fall menus already being discussed and Hazan Canelloni and Besh Short Ribs already on the approved list.

                                                                                                                                                                            2. re: marcia

                                                                                                                                                                              Your last point is the thing. If the couple does not choose to provide it, fine. But what if the venue has a bar? If I choose to provide soft drinks and beer and wine at my wedding, that's what I've chosen to provide. Is it then my problem if you want to pay for a gin and tonic?

                                                                                                                                                                          2. re: marcia

                                                                                                                                                                            Here's where I'm puzzled. Let's think of an equivalent scenario in which an individual is invited to a dinner at somebody's home. The host provides a wonderful evening, supplies great food, great company but does not provide any alcohol. Instead guests are treated to non-alcoholic beverages. Would we as guests then complain and think it tacky afterwards that we didn't get alcohol at that dinner party? We enjoyed whatever our hosts provided.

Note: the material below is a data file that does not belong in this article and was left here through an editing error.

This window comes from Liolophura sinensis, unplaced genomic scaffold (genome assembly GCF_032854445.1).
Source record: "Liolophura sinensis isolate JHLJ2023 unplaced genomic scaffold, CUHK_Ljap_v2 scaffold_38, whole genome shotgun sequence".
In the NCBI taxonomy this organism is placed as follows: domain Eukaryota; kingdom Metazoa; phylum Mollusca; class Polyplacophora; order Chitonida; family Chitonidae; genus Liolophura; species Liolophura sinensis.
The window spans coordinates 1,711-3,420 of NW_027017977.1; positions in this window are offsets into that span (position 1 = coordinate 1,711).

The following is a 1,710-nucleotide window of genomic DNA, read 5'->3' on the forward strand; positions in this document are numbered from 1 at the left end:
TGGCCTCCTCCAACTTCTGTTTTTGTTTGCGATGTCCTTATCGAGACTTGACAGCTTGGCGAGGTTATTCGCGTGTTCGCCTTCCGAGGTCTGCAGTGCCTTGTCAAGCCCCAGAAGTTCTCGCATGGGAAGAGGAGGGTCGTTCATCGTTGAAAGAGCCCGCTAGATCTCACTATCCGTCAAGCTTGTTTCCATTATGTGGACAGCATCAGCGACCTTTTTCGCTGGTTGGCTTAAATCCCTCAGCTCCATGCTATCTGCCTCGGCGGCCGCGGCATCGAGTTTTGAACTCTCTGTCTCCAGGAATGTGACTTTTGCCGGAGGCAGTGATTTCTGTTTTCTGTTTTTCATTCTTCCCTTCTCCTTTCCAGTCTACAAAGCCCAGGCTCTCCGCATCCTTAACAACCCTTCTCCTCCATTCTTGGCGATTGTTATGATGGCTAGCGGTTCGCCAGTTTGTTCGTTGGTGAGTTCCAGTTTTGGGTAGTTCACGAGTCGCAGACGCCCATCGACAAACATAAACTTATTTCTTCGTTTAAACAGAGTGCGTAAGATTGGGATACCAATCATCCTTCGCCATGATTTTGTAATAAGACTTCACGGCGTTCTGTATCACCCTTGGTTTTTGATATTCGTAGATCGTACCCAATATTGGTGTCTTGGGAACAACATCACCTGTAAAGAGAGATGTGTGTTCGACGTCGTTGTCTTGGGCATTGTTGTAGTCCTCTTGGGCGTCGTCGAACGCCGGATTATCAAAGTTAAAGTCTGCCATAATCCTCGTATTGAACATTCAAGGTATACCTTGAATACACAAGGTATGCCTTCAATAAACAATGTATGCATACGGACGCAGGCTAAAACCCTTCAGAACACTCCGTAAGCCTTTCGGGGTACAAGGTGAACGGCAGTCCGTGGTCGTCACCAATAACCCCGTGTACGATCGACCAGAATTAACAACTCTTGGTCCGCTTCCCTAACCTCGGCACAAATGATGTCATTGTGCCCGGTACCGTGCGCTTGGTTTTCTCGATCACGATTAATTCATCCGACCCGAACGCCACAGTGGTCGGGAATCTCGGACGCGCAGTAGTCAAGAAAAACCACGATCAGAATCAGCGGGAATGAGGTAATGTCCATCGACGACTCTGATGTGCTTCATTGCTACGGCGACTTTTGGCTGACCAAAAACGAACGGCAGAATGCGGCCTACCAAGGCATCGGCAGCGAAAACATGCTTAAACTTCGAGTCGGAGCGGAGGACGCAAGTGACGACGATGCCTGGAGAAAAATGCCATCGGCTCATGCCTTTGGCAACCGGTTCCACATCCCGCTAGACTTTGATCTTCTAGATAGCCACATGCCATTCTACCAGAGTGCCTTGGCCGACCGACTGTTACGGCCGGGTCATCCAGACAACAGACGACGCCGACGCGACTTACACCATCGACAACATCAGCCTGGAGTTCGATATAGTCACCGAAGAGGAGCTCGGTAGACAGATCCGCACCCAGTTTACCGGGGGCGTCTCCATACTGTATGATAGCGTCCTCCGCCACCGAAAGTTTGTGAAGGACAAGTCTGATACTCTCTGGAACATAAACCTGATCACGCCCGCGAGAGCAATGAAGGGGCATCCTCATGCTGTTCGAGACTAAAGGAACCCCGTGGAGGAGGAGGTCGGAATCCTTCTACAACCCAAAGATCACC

I think of this situation applied to the wedding situation. If the bride and groom for whatever reason (cultural, religious, personal choice, financial etc) choose not to serve alcohol at a reception, doesn't the provision of a cash bar provide an opportunity for those guests who need/want to drink at a wedding the opportunity to drink.